JS: Not Necessary But Can Be Useful At Times

Keeping in line with a simple blog, you might need to create a button that links to another page. This might be when you need to create a block that serves as a call-to-action where you want to convert users to performing an action like going to a certain page or filling out a form. In the case where you need to add interaction to your block elements, then you need to use JS. You can learn JS and jQuery at the same place that you learned HTML and CSS. JS works on the idea that when users interact with elements on your page, an action happens. These interactions are called events and will be explained in the next section.

JavaScript and Events: Button Clicks

JavaScript events are things like when a user clicks on a button, hovers over a menu or submits a form. These are various interactions that users can have with your pages. Button clicks are very common and the event that controls them is called an “on click event”. There are what are called event listeners. Event listeners written in jQuery, allow you to tell the button what action to perform when the user clicks on a button. The typical action is to send the user to another page. What that would mean is that when the user clicks on the button, send them to another page. This is pretty much the only thing that you would need to do in JS.

Make It Simple: Just Create Buttons and Link in With Blocks Or HTML Text Links

If JS is too much for you, then you can always just create buttons with the block editor. This is simpler because no coding is required. We are talking about where you have a custom block and it has buttons that you created in HTML and CSS. You could, just use <a> anchor tags and link them using the “href” attribute of the anchor tag. Then you would not need JS. So this is why I say that JS is really not necessary and you could stop at learning HTML and CSS. The rest of this article is going to talk about overflow because PHP and MySQL are both back-end languages and you will most likely never need them.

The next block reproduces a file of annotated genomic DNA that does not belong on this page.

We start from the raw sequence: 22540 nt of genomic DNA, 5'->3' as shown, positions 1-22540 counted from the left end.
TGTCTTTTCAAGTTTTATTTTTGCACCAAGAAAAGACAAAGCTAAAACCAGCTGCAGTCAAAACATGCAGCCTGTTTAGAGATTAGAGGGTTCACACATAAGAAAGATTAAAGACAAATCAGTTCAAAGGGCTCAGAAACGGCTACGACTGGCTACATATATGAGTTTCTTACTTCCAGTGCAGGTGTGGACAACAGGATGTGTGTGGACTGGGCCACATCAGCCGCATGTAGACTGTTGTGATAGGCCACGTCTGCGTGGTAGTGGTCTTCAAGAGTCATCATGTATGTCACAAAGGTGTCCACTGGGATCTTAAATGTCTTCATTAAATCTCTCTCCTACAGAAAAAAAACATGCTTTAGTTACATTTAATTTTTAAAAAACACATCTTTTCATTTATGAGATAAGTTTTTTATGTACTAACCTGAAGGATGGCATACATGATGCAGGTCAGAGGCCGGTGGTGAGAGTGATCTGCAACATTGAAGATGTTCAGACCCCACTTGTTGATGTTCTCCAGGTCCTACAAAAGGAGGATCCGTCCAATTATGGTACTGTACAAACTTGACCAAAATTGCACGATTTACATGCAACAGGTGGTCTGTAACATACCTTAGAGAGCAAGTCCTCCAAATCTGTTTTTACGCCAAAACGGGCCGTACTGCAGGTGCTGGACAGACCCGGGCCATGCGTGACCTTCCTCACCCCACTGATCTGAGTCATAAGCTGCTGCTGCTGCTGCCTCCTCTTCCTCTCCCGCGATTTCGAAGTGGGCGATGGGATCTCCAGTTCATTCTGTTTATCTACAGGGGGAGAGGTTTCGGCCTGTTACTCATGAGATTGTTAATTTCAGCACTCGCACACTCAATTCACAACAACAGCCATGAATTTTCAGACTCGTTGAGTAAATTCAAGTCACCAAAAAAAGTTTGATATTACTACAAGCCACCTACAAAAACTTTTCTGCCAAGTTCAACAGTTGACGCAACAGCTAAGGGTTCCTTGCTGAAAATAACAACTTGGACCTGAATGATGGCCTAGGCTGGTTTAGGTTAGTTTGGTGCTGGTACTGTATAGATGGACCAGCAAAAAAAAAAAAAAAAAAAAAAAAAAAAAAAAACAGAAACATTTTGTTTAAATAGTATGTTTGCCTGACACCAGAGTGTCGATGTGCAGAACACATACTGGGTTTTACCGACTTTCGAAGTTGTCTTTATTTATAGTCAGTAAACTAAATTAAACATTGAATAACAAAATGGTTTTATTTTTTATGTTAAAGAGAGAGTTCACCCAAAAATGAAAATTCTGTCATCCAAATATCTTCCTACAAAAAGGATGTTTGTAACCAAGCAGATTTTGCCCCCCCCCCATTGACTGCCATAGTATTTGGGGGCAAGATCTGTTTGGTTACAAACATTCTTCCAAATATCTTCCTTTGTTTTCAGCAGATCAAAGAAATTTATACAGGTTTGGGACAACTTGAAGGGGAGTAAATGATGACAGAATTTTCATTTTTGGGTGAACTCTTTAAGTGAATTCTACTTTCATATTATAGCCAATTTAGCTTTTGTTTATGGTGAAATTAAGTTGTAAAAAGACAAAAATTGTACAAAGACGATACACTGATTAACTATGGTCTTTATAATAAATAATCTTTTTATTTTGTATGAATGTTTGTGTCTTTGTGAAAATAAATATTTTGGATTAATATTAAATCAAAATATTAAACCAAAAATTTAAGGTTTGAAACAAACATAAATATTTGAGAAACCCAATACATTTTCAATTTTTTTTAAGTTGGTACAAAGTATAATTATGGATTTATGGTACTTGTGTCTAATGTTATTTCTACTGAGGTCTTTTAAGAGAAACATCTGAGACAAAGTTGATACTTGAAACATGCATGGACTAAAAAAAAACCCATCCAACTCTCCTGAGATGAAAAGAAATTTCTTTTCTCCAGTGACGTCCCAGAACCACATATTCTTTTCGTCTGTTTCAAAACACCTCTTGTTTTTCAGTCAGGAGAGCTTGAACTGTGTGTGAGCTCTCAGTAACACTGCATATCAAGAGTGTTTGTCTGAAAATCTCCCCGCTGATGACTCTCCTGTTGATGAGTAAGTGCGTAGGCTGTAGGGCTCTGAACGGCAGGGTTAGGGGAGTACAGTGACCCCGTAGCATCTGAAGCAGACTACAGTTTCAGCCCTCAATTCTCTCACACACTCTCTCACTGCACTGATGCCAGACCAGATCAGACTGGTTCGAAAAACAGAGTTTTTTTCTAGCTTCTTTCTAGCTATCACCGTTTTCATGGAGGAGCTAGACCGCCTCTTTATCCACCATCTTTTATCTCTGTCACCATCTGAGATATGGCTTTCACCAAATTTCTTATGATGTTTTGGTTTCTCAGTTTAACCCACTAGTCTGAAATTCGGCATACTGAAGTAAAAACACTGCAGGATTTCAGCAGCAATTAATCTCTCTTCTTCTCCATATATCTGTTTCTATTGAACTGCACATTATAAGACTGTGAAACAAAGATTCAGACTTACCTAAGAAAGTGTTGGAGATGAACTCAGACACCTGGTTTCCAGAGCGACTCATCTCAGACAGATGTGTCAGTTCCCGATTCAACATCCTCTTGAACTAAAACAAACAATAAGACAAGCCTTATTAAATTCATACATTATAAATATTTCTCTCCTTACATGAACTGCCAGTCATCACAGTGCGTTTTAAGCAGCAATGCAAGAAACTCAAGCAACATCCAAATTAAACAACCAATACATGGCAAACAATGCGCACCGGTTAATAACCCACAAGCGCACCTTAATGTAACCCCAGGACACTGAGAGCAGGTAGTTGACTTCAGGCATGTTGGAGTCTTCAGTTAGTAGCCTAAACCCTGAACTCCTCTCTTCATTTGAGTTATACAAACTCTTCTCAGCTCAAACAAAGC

PHP: Only If You Want to Create Templates with Dynamic Content

PHP is the back-end language that is used in WordPress. You need to use this WordPress plugin that allows you output content using PHP. Then you need to use a shortcode to add this PHP snippet to your page. This goes way beyond the scope of what someone would need for a simple blog. So I do not have much to say here about PHP. This is why I placed the more technical and complex languages at the end of this article. These languages are more for large complicated websites that need to have a lot of special functionality. This might be functionality that might not even be found in a WordPress plugin. In that case we have to resort to PHP and MySQL. I am staying within the realm of a simple blog because most people just want a place of their own to share their thoughts online.

MySQL: I Think That This Is Extra and You Will Not Really Need This

Just like the previous section in PHP, MySQL is really not necessary. Just for your knowledge, MySQL is the language that handles your database. All of the databases of your blog like your posts for example reside inside a database. Basically how this works is that WordPress runs queries against your database for information and displays them. I just wanted to do a quick mention on MySQL so that I at least cover the main languages that go into your WordPress blog.


Using the custom HTML block in Gutenberg requires you to mostly just know HTML and CSS. Everything else gravy and JS might be the third language that you would need to know just enough for any custom buttons that you make link to another page. So take a look at the tutorials at W3Schools and go through a few of the HTML and CSS ones and see what you can create with the block editor. I know that there are a lot of things to do already to maintain your blog. If you ever become curious in creating your own custom blocks, then this article will give you an idea of how to approach it.